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  9. I also lived as though my parents would be around forever. Maybe they are but not in this dimension. :-(

    When I lived on the west coast a co-worker did the PCT solo. By the end of it he'd come to understand he was gay and would have more fun living in NY.

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  10. Swoon. Have I told you lately that I love you? I grew up in the mountains hiking and camping. We were supposed to camp Norway this summer until the temps and rain made me think otherwise and settled for shitty hotels with shared bathrooms that were priced at least four star grand. Been wanting to read this book and now, I definitely will.

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  11. I loved this book. Some of it -- her relationship with her mother, her mother's passing -- hit a little too close to home for me, but in a good way. I'll never forget the scene where she sees the fox on the trail, or that dream of her mother's horse with the flowers in its mouth.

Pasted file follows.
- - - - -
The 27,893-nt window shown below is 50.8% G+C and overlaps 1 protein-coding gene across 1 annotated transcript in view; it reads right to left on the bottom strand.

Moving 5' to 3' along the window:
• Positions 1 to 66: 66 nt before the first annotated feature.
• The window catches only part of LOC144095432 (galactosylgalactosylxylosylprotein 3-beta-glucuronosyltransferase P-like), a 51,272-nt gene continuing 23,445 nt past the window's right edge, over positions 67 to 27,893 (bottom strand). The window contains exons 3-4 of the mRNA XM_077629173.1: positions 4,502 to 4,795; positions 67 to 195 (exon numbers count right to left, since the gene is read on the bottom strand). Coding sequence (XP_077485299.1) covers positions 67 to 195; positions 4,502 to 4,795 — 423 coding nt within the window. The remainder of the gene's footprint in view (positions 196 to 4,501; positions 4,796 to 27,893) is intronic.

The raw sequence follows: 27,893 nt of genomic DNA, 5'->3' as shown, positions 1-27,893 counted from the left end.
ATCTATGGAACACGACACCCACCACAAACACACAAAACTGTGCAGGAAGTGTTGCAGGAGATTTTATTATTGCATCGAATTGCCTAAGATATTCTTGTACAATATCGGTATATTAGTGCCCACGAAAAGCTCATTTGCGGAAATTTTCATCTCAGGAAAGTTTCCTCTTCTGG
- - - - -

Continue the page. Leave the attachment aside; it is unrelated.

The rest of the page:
I don't know how she did it, either. The parts that really freaked me out were when she got lost on the logging trails and when she ran out of water in the desert -- these, more than any creepy encounter she had with strangers, are what I find most terrifying. To be alone, without food or water, at the mercy of the natural world.

    Also, I think this book made me gain five pounds -- reading about her starving all the time made me ravenous.

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  13. Now there's one more book to add to the list.

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  14. Back from my meeting and so happy to see these comments. Thanks to you all. The one thing I forgot to mention was that I was able to get through Strayed's story of her mother's death with a lump in my throat. But when she described the death of Lady? Ugly crying. Red nose, snot, blood-shot eyes. In the car. I was a mess.

    That was powerful storytelling. I can't even think about it without tearing up.

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  15. I would totally read a memoir by you called MILD. Yup, the Lady scene is a killer. Gorgeously heartbreaking.

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  16. I would totally read a memoir by you called MILD. And, yup, that Lady scene is gorgeously heart-breaking.